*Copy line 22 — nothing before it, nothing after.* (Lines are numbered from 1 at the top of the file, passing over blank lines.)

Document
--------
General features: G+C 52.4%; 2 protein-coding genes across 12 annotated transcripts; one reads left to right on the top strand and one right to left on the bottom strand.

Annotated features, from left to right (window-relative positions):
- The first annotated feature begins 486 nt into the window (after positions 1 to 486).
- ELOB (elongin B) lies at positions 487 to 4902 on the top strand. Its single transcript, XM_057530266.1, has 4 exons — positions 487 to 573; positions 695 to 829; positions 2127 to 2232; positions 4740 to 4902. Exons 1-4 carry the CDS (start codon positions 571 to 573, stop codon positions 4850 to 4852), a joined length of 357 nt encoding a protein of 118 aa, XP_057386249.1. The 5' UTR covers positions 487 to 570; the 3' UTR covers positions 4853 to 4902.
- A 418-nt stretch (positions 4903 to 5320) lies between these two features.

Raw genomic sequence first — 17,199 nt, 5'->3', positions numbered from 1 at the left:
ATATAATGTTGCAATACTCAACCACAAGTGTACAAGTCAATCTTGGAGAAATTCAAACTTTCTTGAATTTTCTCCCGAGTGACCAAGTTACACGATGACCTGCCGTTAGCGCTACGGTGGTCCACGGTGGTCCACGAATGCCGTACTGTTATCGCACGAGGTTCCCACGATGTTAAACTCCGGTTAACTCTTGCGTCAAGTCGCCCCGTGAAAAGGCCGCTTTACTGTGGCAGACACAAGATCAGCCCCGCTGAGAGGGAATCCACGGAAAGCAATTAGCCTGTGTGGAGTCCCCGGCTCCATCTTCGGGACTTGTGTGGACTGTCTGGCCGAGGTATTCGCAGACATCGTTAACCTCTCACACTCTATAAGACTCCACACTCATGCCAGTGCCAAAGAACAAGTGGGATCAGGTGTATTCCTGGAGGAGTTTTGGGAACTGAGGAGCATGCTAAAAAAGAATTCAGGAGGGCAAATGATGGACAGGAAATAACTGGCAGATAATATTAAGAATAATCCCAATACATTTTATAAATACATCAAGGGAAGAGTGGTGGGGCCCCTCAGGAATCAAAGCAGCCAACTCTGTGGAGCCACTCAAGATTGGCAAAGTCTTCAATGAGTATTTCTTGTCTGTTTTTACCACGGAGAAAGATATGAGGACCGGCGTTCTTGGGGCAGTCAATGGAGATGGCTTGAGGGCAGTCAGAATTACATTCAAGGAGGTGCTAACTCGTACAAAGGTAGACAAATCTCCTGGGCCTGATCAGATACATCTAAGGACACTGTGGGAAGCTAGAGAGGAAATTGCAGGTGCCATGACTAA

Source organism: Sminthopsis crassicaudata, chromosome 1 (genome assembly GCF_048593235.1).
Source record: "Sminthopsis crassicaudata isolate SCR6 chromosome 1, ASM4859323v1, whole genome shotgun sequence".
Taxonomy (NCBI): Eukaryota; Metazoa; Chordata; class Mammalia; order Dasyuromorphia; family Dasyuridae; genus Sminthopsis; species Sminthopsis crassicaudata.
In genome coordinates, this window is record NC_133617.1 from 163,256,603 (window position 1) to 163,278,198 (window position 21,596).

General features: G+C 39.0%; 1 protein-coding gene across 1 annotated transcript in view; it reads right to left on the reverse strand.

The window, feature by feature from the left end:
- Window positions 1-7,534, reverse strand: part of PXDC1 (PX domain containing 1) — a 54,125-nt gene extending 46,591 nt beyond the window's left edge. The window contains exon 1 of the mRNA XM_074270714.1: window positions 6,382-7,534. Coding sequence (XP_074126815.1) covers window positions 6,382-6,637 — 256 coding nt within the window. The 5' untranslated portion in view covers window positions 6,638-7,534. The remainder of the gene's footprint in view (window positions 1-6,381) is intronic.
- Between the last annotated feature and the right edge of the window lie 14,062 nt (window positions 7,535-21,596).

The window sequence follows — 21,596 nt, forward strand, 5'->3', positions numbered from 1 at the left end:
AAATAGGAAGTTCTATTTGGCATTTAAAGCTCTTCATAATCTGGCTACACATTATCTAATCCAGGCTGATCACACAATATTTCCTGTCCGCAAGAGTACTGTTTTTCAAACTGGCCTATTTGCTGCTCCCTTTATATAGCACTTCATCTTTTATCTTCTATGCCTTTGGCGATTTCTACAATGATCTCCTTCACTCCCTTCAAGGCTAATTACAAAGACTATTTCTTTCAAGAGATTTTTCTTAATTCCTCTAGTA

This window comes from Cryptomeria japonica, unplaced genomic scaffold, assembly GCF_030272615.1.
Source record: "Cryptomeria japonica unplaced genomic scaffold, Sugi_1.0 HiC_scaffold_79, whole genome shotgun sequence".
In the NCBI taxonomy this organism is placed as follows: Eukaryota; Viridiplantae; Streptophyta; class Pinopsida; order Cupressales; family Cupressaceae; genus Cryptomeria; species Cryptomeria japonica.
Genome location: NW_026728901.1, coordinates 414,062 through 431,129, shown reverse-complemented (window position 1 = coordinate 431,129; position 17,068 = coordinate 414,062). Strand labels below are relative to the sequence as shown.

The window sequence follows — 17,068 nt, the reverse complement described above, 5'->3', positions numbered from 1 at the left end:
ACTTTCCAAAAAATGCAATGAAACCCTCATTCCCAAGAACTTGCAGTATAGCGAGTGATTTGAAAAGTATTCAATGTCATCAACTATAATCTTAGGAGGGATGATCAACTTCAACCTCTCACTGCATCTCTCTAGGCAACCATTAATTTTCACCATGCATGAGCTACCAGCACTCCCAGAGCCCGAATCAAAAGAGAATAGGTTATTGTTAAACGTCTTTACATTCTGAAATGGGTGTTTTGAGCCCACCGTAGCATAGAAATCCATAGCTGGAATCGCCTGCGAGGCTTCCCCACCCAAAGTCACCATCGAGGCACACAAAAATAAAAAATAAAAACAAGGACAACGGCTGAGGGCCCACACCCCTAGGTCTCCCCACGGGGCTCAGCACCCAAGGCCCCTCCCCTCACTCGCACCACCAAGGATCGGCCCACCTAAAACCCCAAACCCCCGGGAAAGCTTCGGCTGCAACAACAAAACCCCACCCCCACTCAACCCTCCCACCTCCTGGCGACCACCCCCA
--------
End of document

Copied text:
The window sequence follows — 17,068 nt, the reverse complement described above, 5'->3', positions numbered from 1 at the left end: